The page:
SPEED IS KING
Working in slow motion won’t train you for the quick muscle activity required in the downswing. “The faster you can throw it, the more you’ll feel how the body should move,” Shear says.

THROW BOTH WAYS
Toss the ball right-handed and left-handed to correct muscular asymmetry. “It’s a big issue for golfers,” Shear says. 

USE A HEAVY BALL
The weight of the ball should be enough that you need more than just arm strength to throw it, Shear says. For a man of average strength, start with an eight-pound ball.

Ron Kaspriske is the fitness editor of Golf Digest.


(Photo by Dom Furore) ... Read
Fitness Friday

Fitness Friday: Sleep better, play better

By Ron Kaspriske

maar04-ron-kaspriske-sleep.jpgDo you know if working out right before bedtime is a good idea? Or how long a nap should be? If you snore, does that mean you have a chronic sleep disorder? And do you know why you sometimes wake up groggy even after getting eight hours of rest? Because most of us do it every day of our lives, sleep health is often ignored or taken for granted. But golfers might want to rethink the importance of quality sleep. A recent study indicated better sack time can lower your handicap significantly. Imagine going from a 14 to single digits just by getting better sleep. For the May issue of @golfdigestmag, I wrote an FAQ on everything golfers need to know about sleep. If you want the answer to any of the above questions and more information on how sleep improves your golf scores, click on this link:
Will more sack time lower your handicap?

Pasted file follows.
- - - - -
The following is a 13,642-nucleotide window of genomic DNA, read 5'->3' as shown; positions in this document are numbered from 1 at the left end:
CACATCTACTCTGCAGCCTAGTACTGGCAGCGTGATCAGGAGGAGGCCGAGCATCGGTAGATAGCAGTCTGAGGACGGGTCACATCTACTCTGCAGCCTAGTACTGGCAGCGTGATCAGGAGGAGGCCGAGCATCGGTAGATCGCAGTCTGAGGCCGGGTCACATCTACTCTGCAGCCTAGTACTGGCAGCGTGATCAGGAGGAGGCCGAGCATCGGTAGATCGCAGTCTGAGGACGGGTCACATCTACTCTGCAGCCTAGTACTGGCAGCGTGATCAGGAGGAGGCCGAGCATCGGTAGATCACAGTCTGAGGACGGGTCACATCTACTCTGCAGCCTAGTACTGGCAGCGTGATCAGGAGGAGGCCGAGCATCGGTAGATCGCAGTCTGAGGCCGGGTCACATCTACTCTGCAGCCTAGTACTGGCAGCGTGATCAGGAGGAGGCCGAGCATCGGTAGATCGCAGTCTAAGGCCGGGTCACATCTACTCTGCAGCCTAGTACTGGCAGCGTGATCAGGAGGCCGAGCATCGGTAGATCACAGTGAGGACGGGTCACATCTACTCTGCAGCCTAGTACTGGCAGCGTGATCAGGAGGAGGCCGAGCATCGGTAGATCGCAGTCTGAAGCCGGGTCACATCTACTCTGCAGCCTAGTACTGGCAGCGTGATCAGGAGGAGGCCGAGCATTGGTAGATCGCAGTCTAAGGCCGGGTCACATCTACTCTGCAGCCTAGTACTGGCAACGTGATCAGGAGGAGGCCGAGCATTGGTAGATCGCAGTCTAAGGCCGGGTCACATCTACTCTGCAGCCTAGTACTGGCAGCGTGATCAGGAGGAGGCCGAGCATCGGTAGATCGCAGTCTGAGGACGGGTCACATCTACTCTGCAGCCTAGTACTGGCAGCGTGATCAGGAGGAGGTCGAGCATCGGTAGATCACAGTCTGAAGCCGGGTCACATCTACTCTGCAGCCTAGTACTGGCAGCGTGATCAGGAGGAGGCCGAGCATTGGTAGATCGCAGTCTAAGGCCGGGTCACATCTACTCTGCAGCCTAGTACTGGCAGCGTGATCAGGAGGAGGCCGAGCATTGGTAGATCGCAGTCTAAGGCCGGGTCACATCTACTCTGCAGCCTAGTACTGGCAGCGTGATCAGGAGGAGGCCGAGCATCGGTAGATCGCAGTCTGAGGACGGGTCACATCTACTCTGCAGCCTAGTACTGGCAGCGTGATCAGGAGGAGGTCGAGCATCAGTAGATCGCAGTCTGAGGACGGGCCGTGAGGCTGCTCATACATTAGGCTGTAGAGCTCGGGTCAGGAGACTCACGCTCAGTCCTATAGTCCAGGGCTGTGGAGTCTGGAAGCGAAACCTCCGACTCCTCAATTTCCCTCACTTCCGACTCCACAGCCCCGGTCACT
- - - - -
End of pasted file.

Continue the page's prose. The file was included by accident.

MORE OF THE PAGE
Ron Kaspriske is the fitness editor of Golf Digest.


(Illustration by Peter Arkle) ... Read
Health & Fitness

Fitness Friday: A fix for those fat and thin shots

fitness-friday-gary-woodland-swing.jpg
Note how Gary Woodland's right shoulder moves down toward the ball.

By Ron Kaspriske

A simple way to explain how the upper body should rotate during the swing is to imagine you've got your head inside a life-preserver ring that is resting on your shoulders as you set up to the golf ball. When you turn back and through during the swing, the life preserver would be tilted, with the part of the circle closest to the ball lower than the part of the preserver that's behind your head. The amount of that tilt varies depending on the length of the club you're using.

If you're hitting the ground behind the ball (a fat shot) or making contact with it on the bottom portion of the clubhead (a thin shot), there's a good chance you're not maintaining the tilt of that life preserver, says golf instructor Jeff Ritter (@mttgolf), who runs the Make the Turn Performance center at Poppy Hills Golf Club in Pebble Beach. On the practice range, Ritter suggests two drills. The first is to move your left shoulder down toward the ball during the backswing. Then, once you become comfortable with that, work on the second half of the swing by moving the right shoulder toward the ball during the downswing. The lower body should rotate toward the target ahead of this shoulder move. You'll eventually want to blend these two drills into one fluid motion. And pay attention to your weight and body orientation, he says. You don't want your weight moving too far into your toes or heels.

Related: Watch Make The Turn video series with Jeff Ritter


If you're struggling with these moves, the problem might be weak oblique muscles. The obliques are part of the core-muscle family and reside of the sides of your torso. They are key to thoracic (mid spine) rotation and, if they are weak, you'll struggle to turn back and through with the proper tilt of your upper body.

To train them, first work on improving their stability. Side planks are great.
fitness-exercises-side-plank.jpg